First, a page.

I began attending cabinet meetings in 2005 – as minister for Europe – and continued in cabinet until 2010. From 2007, as secretary of state for international development, I was heavily engaged in the development aspects of Britain’s operations in Afghanistan and visited the country frequently during these years. At no point in this period did I have any sense that Britain, or indeed any of our other partners in the Nato mission, was seeking “a new sense of purpose on the world stage”. Instead, there was an earnest endeavour in those years to secure and support a country simultaneously afflicted by insurgency, narcotics, poverty and poor governance.

To my mind, the Afghanistan campaign, although it confirmed the extraordinary courage of our armed forces, ultimately showed the limits of such a “comprehensive approach” – limits in the sense of a lack of public support in the UK after years of sacrifice by our troops, and also the limits of the security, governance and development gains that could be achieved on a meaningful timescale.

What is notably absent from Jenkins’s writing is any serious exploration of what effective alternatives to intervention could or should look like. The reader is left with a very clear sense of the risk the author sees in military intervention, yet there is very little sense of how those risks should be weighed against alternative courses of action, or inaction.

Coincidentally, while reading this book, I visited the Kigali Genocide Memorial on a trip to Rwanda. In the room dedicated to children murdered in the frenzy of violence there is a photo of one of its victims: a ten-year-old boy called David. He loved football and dreamed of being a doctor. His final words before being tortured to death were: “The United Nations will come for us.”

When I returned to the UK the newspaper front pages were covered with shocking images of Aylan Kurdi, the three-year-old Syrian boy who died when the boat carrying him, his brother and their parents capsized as they headed towards the Greek island of Kos. The family had previously fled Isis fighters in Kobane.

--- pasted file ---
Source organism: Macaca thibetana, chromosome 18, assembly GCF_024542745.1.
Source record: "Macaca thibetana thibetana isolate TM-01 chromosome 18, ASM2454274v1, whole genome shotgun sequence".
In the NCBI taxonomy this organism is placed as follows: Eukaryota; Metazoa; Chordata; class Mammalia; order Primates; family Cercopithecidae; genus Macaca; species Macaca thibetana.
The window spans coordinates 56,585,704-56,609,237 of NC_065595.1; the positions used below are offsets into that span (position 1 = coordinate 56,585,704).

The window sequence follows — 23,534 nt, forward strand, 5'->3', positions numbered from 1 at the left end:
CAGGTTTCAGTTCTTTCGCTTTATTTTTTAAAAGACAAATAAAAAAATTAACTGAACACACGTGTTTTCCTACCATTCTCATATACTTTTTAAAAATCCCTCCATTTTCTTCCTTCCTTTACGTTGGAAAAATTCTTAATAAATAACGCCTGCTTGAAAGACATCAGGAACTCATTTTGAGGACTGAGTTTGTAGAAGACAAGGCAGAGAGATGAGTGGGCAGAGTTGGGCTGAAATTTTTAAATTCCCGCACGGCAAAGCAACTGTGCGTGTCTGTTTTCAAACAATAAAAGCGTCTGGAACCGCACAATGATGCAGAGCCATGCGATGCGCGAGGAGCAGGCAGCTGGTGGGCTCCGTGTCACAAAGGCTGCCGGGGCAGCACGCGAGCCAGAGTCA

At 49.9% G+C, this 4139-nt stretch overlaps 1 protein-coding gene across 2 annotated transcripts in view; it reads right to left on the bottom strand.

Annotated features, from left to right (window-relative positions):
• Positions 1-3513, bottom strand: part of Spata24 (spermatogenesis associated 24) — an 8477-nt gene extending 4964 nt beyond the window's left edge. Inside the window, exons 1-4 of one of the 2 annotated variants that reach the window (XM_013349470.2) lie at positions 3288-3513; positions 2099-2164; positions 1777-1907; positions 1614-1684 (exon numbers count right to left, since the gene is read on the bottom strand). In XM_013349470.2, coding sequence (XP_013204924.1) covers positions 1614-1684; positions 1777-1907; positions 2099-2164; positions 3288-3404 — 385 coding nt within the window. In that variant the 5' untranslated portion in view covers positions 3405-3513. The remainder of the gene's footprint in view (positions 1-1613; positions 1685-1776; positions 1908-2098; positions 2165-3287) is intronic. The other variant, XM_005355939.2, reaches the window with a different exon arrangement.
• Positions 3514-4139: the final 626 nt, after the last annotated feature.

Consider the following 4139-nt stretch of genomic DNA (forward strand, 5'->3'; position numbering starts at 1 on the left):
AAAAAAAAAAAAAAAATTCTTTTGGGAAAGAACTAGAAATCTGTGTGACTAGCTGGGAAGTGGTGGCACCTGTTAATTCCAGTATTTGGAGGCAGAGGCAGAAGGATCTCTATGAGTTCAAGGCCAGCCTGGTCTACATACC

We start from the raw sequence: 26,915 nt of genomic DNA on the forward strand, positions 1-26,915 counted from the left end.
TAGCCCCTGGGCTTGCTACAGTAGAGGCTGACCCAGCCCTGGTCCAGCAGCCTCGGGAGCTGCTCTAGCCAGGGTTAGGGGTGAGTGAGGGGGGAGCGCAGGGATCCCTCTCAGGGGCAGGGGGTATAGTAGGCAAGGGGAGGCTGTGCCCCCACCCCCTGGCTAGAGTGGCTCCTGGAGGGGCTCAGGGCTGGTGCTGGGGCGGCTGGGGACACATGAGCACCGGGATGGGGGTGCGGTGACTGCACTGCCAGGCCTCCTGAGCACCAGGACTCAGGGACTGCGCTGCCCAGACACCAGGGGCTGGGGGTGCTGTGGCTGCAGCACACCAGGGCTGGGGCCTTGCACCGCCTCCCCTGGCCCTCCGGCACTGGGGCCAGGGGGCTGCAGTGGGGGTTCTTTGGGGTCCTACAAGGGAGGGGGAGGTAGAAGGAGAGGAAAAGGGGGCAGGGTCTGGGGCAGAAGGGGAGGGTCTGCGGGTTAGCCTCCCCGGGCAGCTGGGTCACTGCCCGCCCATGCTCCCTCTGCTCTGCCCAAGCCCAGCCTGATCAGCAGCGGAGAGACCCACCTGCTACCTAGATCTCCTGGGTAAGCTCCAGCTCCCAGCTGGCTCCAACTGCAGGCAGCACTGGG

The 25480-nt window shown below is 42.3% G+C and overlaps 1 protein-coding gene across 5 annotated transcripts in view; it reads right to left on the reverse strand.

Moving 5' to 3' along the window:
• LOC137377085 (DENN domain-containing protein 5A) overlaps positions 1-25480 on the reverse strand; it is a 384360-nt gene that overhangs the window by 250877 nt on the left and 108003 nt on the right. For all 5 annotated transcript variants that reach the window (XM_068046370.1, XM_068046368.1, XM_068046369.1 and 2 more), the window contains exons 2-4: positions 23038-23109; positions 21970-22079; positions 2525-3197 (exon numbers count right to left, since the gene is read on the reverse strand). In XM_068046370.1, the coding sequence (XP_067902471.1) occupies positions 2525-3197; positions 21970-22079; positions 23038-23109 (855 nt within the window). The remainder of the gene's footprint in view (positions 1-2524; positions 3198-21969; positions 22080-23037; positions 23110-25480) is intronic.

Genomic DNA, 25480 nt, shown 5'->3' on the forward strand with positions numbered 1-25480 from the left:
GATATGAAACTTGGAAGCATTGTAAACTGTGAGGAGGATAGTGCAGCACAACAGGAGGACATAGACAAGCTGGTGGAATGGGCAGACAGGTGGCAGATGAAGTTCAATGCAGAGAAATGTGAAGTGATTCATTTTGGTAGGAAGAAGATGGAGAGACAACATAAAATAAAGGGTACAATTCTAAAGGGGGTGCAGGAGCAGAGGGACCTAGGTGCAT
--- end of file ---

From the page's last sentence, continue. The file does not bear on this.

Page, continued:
These images speak powerfully to man’s inhumanity to man. Both remind us that the enduring cost of conflict is high. They remind us that both action and inaction can lead to terrible human suffering. What neither set of pictures – nor the human tragedy that sits behind them – does is to offer political leaders an easy or straightforward set of lessons or guide to policymaking. In truth, we ask our politicians to stand where most of us would choose not to stand: facing difficult practical and ethical judgements of great consequence, based on limited information and partial understanding.

Each future generation will be called to reach its own judgement regarding the legality, practicality and utility of military interventions proposed in the circumstances of the time. They will also be obliged to assess the costs and consequences of action or inaction. Jenkins’s new collection will at least provide a valuable guide to one ­leading commentator’s concerns and a critique of those judgements made in the early years of this century.

Douglas Alexander is a Fisher Family fellow in the John F Kennedy School of Government at Harvard University.

Mission Accomplished? The Crisis of International Intervention by Simon Jenkins is out now from I B Tauris (£9.99)

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This article appears in the 16 Sep 2015 issue of the New Statesman, Corbyn's Civil War